Hasselback Sweet Potato Casserole
3 tablespoons butter, melted
3 tablespoons packed brown sugar
2 teaspoons apple cider vinegar
1/4 cup finely chopped shallot
1 1/2 teaspoons salt
1/2 teaspoon pepper
3 lb orange-fleshed sweet potatoes, peeled and cut crosswise into 1/8-inch slices (about 6 medium)
1/3 cup plain panko crispy bread crumbs
1 tablespoon butter, melted
1 teaspoon chopped fresh thyme leaves
1 tablespoon chopped fresh Italian (flat-leaf) parsley leavesHeat oven to 375°F. In large bowl, stir together 3 tablespoons melted butter, the brown sugar, vinegar, shallot, salt and pepper. Add potato slices to butter mixture; toss to thoroughly coat slices.
Pick up potatoes by the handful, and place slices one on top of another, forming a small stack. Place potato stack on its side in ungreased 8-inch square (2-quart) baking dish. Continue making small stacks with remaining potatoes, and arranging them side-by-side in dish to form rows of tightly packed stacked slices. Scrape bowl for any remaining butter mixture, and spread over potatoes.
Bake 1 hour. In small bowl, mix bread crumbs, 1 tablespoon melted butter and the thyme. Sprinkle casserole with bread crumb mixture. Bake 12 to 17 minutes or until potatoes are fork-tender and bread crumb mixture is golden brown. Garnish with parsley. Let stand 10 minutes before serving.
DOH-MARTIN PROMOTES EARLY DETECTION AND TREATMENT TO FIGHT BREAST CANCER
Martin County - In recognition of National Breast Cancer Awareness Month in October, the Florida Department of Health in Martin County encourages all women to receive regular screenings to promote early detection and treatment of breast cancer. Important advances have been made through increased awareness, breast cancer screenings and better treatments.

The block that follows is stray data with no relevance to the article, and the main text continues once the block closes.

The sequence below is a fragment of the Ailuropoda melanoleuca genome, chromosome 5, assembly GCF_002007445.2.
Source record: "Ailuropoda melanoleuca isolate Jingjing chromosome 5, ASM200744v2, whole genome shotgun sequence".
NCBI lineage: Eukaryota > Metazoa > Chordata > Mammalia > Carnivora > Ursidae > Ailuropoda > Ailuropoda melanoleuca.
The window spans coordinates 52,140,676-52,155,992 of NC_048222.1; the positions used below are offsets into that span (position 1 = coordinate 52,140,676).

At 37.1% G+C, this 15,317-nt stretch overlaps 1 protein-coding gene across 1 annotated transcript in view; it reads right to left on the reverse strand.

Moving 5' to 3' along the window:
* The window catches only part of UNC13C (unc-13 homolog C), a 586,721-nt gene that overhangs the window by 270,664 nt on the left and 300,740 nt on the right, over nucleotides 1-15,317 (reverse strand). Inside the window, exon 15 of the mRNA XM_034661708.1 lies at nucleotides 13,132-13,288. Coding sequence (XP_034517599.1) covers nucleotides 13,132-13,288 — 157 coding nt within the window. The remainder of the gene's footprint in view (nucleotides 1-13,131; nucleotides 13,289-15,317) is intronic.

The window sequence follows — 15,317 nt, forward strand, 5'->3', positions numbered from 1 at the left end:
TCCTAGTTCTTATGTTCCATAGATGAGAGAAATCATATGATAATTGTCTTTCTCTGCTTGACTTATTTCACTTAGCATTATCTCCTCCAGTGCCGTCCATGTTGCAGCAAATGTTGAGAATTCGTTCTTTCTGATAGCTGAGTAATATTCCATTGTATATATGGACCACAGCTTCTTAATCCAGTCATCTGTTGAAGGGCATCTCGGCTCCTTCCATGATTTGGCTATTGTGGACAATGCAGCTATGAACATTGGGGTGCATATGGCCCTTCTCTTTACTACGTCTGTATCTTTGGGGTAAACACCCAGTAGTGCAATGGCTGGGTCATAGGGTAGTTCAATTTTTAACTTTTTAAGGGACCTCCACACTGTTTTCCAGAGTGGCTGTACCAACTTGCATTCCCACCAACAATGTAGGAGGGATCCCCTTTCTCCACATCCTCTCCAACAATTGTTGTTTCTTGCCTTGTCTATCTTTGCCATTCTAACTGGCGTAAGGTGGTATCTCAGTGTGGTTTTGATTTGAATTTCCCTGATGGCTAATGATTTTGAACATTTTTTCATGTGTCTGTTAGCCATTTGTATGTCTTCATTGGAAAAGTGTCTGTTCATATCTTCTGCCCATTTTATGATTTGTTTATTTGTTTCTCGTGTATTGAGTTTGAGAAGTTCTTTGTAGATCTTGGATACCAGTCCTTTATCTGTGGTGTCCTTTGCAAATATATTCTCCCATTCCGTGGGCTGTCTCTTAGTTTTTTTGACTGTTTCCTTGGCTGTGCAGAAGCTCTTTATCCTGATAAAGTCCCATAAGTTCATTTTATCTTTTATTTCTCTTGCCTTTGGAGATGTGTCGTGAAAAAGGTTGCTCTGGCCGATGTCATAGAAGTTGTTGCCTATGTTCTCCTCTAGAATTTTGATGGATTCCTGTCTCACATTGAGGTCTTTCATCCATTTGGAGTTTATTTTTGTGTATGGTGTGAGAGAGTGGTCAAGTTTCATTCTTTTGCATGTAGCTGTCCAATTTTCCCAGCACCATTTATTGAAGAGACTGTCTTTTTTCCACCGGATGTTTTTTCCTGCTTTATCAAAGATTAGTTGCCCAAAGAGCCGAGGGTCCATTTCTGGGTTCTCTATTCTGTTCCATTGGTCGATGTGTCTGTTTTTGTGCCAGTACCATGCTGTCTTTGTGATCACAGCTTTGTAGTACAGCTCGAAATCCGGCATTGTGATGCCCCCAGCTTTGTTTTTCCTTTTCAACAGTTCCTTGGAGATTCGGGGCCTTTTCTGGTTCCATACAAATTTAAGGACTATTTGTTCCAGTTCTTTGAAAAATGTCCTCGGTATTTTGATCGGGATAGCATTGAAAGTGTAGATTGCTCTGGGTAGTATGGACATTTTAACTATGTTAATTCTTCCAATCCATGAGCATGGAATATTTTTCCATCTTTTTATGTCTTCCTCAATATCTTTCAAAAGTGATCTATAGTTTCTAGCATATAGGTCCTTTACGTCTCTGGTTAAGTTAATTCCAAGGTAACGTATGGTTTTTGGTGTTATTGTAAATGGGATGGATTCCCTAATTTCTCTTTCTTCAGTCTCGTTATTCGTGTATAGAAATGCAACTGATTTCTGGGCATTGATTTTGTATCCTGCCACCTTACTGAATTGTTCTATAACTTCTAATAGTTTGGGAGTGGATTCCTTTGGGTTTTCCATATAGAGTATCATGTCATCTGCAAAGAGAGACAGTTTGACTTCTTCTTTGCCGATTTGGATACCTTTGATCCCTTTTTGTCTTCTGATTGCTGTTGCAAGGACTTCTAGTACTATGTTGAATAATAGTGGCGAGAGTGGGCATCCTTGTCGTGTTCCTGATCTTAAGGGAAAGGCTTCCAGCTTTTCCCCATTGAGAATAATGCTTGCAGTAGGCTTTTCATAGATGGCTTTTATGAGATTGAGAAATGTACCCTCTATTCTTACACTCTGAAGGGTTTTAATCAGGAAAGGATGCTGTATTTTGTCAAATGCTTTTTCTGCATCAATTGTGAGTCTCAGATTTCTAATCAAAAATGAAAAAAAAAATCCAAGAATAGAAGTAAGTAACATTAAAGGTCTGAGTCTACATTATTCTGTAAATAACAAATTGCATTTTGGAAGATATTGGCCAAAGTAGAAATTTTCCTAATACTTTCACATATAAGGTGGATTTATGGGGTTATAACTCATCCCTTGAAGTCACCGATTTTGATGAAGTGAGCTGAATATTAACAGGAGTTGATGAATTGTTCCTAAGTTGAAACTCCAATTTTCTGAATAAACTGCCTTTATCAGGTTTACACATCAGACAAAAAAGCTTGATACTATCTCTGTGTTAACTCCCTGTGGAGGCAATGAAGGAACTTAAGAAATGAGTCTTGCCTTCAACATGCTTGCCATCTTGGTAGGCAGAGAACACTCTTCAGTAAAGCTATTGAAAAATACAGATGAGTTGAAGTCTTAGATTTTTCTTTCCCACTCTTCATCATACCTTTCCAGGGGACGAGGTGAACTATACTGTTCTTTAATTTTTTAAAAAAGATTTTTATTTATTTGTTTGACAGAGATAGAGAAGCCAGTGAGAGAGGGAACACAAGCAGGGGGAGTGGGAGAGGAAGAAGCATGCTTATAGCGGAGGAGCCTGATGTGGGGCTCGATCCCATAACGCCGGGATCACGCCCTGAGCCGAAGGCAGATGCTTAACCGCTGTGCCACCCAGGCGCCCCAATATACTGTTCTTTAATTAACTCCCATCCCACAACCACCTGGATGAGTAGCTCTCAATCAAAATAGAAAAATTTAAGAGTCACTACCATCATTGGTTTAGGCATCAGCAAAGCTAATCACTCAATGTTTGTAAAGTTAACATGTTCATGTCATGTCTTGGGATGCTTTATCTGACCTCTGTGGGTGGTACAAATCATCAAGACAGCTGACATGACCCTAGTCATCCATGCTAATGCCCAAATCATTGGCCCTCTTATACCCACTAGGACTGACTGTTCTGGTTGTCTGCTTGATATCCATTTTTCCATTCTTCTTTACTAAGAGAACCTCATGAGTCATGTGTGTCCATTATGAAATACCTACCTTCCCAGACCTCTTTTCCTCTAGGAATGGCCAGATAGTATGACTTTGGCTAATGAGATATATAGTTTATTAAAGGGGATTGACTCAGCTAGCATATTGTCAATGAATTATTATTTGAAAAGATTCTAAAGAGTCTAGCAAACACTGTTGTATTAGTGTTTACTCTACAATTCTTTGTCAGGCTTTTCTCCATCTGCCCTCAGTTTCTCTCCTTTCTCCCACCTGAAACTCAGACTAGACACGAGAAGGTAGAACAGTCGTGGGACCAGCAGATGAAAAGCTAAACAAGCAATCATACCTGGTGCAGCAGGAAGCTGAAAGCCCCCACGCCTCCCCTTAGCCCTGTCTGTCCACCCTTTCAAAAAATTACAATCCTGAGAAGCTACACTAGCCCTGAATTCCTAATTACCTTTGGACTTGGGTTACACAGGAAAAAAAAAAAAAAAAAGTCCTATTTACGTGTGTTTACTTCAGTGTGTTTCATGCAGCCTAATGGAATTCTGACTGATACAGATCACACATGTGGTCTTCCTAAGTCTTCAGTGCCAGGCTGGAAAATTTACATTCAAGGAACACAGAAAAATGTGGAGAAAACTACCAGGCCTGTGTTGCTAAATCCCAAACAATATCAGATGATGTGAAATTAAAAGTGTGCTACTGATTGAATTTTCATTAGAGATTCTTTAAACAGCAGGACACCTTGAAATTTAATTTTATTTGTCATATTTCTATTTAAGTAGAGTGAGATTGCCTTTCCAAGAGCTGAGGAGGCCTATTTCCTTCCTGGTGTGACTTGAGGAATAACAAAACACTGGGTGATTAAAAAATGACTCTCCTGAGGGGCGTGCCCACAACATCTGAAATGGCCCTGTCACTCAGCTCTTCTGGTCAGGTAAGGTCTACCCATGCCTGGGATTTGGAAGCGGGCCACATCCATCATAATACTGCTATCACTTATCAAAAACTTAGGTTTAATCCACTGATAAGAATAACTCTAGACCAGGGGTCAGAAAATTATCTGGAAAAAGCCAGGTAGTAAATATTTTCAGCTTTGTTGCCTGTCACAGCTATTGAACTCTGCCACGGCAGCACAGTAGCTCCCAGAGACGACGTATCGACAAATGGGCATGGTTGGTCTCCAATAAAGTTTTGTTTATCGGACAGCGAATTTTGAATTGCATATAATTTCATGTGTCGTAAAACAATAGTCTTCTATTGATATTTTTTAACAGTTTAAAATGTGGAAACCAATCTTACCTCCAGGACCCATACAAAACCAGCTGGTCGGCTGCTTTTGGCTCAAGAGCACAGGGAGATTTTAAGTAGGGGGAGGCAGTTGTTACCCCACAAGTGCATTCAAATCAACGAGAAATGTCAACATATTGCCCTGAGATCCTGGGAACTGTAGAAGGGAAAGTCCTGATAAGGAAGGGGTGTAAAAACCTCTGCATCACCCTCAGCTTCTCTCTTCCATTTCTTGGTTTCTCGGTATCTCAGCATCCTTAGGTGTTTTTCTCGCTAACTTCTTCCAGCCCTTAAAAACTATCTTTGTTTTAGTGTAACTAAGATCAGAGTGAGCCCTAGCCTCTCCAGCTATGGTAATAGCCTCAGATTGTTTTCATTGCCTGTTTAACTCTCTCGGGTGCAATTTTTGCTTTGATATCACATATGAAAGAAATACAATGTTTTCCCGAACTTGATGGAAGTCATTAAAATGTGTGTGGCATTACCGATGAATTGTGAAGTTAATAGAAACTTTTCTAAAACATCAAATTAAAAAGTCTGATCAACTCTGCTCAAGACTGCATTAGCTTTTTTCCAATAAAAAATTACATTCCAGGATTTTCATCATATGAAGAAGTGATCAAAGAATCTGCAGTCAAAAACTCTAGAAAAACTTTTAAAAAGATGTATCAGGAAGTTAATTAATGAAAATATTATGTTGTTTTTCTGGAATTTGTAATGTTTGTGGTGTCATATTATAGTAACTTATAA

According to the CDC (Centers for Disease Control and Prevention), not counting some kinds of skin cancer, breast cancer is the most common cancer in women in the United States, no matter a person’s race or ethnicity. The American Cancer Society estimates 19,130 new cases are expected in Florida this year alone. In 2018, 2,955 women in Florida and 23 women in Martin County died from Female Breast Cancer.
What should women do? Make “No excuses, ladies.” Women should talk to their health care provider about their individual risk factors and the frequency of receiving mammograms, as well as complete any recommended mammogram screenings. Additionally, women can lower their risk as follows:
• Get and stay at a healthy weight • Be physically active • Limit or avoid alcohol • Choose to breast-feed • Quit smoking and or vaping
The Florida Breast and Cervical Cancer Early Detection Program (FBCCEDP) provides access to the breast and cervical cancer screenings doctors recommend. The screenings are free or low cost for those who meet the program eligibility requirements.
Florida Breast and Cervical Cancer Early Detection Program
To see if you qualify, call 1-954-762-3649. Additional information is available here: http://martin.floridahealth.gov/programs-and-services/clinical-and-nutrition-services/floridabreast-cervical-cancer/index.html